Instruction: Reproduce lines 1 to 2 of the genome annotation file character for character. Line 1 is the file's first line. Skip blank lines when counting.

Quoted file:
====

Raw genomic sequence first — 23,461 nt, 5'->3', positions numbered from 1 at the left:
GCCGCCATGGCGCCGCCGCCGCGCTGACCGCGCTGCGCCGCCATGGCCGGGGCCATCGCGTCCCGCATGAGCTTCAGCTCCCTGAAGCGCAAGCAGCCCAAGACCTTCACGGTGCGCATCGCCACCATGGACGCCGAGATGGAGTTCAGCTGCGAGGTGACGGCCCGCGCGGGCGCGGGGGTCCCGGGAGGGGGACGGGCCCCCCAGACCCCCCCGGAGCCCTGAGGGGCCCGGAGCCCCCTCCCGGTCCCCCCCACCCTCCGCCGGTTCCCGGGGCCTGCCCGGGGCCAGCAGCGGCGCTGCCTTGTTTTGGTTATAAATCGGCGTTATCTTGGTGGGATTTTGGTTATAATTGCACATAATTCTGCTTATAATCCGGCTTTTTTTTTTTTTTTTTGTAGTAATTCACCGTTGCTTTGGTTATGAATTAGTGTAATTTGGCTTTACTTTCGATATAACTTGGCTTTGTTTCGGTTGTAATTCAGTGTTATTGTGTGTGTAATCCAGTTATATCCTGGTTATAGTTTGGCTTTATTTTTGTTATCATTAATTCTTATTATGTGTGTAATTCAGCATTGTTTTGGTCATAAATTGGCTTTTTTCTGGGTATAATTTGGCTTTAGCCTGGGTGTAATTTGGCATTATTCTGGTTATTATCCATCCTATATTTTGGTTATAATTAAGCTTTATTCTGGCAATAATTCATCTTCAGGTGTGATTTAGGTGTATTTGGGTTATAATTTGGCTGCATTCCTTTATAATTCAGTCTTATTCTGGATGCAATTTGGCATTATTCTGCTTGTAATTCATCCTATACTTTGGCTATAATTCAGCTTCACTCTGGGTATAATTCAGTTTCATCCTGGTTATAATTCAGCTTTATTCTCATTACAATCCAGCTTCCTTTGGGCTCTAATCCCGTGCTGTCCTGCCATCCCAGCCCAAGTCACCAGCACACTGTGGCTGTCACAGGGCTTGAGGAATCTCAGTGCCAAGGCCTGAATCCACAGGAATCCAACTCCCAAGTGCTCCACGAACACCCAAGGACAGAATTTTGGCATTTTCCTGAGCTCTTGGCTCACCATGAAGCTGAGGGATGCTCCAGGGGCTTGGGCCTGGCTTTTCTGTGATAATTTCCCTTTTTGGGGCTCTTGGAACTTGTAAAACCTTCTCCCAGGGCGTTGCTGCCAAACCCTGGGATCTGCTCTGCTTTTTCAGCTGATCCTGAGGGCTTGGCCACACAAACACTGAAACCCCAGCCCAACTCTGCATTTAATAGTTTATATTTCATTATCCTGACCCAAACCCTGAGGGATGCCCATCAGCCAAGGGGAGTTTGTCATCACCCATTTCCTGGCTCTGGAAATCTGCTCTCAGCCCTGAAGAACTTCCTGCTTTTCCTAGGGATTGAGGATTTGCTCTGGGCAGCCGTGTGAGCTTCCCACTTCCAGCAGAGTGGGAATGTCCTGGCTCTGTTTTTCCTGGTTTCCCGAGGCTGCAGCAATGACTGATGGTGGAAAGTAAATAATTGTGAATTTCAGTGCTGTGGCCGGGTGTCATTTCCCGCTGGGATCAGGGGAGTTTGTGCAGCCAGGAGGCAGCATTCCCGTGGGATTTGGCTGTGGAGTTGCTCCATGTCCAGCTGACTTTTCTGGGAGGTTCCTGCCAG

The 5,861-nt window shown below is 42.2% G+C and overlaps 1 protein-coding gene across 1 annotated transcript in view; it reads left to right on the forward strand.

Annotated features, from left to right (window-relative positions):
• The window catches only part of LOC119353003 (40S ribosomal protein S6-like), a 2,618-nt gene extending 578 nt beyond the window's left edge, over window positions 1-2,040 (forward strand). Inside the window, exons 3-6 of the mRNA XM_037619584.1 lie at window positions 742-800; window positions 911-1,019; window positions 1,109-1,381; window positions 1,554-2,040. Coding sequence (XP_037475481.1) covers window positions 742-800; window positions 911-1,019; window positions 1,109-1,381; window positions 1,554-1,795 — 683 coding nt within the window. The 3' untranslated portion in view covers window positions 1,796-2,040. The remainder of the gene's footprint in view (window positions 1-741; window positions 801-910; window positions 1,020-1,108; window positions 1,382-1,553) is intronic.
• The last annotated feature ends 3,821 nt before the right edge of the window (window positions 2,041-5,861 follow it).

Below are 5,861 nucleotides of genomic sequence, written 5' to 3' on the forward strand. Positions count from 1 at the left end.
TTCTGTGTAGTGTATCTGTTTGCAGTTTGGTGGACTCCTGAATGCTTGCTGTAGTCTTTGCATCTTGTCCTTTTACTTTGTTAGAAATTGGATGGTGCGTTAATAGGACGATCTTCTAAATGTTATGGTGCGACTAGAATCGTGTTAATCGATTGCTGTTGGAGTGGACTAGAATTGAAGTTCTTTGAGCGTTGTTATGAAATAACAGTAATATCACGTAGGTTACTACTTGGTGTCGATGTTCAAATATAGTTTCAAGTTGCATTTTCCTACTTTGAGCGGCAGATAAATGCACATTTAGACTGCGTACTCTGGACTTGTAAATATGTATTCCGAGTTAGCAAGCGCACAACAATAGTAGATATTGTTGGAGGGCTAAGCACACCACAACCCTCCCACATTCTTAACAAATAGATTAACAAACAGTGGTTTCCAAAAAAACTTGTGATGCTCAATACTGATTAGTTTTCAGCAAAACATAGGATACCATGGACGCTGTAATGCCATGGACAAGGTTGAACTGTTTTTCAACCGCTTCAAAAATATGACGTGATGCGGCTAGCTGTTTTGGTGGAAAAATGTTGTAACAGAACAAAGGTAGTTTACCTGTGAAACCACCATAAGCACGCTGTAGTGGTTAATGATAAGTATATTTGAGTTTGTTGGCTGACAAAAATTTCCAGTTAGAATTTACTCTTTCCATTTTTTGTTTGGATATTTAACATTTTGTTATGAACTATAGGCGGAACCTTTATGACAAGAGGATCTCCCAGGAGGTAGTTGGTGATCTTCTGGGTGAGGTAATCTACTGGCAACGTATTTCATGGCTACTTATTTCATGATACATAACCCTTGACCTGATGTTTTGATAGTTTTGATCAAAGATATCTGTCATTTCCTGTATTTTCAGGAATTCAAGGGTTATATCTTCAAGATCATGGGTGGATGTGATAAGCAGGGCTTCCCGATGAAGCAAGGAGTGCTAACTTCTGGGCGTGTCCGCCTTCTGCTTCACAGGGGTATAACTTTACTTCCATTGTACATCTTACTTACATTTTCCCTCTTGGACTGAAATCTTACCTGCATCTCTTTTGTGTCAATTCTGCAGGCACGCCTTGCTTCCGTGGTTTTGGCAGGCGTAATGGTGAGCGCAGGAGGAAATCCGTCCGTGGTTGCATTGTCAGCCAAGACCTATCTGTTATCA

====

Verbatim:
Raw genomic sequence first — 23,461 nt, 5'->3', positions numbered from 1 at the left:
GCCGCCATGGCGCCGCCGCCGCGCTGACCGCGCTGCGCCGCCATGGCCGGGGCCATCGCGTCCCGCATGAGCTTCAGCTCCCTGAAGCGCAAGCAGCCCAAGACCTTCACGGTGCGCATCGCCACCATGGACGCCGAGATGGAGTTCAGCTGCGAGGTGACGGCCCGCGCGGGCGCGGGGGTCCCGGGAGGGGGACGGGCCCCCCAGACCCCCCCGGAGCCCTGAGGGGCCCGGAGCCCCCTCCCGGTCCCCCCCACCCTCCGCCGGTTCCCGGGGCCTGCCCGGGGCCAGCAGCGGCGCTGCCTTGTTTTGGTTATAAATCGGCGTTATCTTGGTGGGATTTTGGTTATAATTGCACATAATTCTGCTTATAATCCGGCTTTTTTTTTTTTTTTTTGTAGTAATTCACCGTTGCTTTGGTTATGAATTAGTGTAATTTGGCTTTACTTTCGATATAACTTGGCTTTGTTTCGGTTGTAATTCAGTGTTATTGTGTGTGTAATCCAGTTATATCCTGGTTATAGTTTGGCTTTATTTTTGTTATCATTAATTCTTATTATGTGTGTAATTCAGCATTGTTTTGGTCATAAATTGGCTTTTTTCTGGGTATAATTTGGCTTTAGCCTGGGTGTAATTTGGCATTATTCTGGTTATTATCCATCCTATATTTTGGTTATAATTAAGCTTTATTCTGGCAATAATTCATCTTCAGGTGTGATTTAGGTGTATTTGGGTTATAATTTGGCTGCATTCCTTTATAATTCAGTCTTATTCTGGATGCAATTTGGCATTATTCTGCTTGTAATTCATCCTATACTTTGGCTATAATTCAGCTTCACTCTGGGTATAATTCAGTTTCATCCTGGTTATAATTCAGCTTTATTCTCATTACAATCCAGCTTCCTTTGGGCTCTAATCCCGTGCTGTCCTGCCATCCCAGCCCAAGTCACCAGCACACTGTGGCTGTCACAGGGCTTGAGGAATCTCAGTGCCAAGGCCTGAATCCACAGGAATCCAACTCCCAAGTGCTCCACGAACACCCAAGGACAGAATTTTGGCATTTTCCTGAGCTCTTGGCTCACCATGAAGCTGAGGGATGCTCCAGGGGCTTGGGCCTGGCTTTTCTGTGATAATTTCCCTTTTTGGGGCTCTTGGAACTTGTAAAACCTTCTCCCAGGGCGTTGCTGCCAAACCCTGGGATCTGCTCTGCTTTTTCAGCTGATCCTGAGGGCTTGGCCACACAAACACTGAAACCCCAGCCCAACTCTGCATTTAATAGTTTATATTTCATTATCCTGACCCAAACCCTGAGGGATGCCCATCAGCCAAGGGGAGTTTGTCATCACCCATTTCCTGGCTCTGGAAATCTGCTCTCAGCCCTGAAGAACTTCCTGCTTTTCCTAGGGATTGAGGATTTGCTCTGGGCAGCCGTGTGAGCTTCCCACTTCCAGCAGAGTGGGAATGTCCTGGCTCTGTTTTTCCTGGTTTCCCGAGGCTGCAGCAATGACTGATGGTGGAAAGTAAATAATTGTGAATTTCAGTGCTGTGGCCGGGTGTCATTTCCCGCTGGGATCAGGGGAGTTTGTGCAGCCAGGAGGCAGCATTCCCGTGGGATTTGGCTGTGGAGTTGCTCCATGTCCAGCTGACTTTTCTGGGAGGTTCCTGCCAG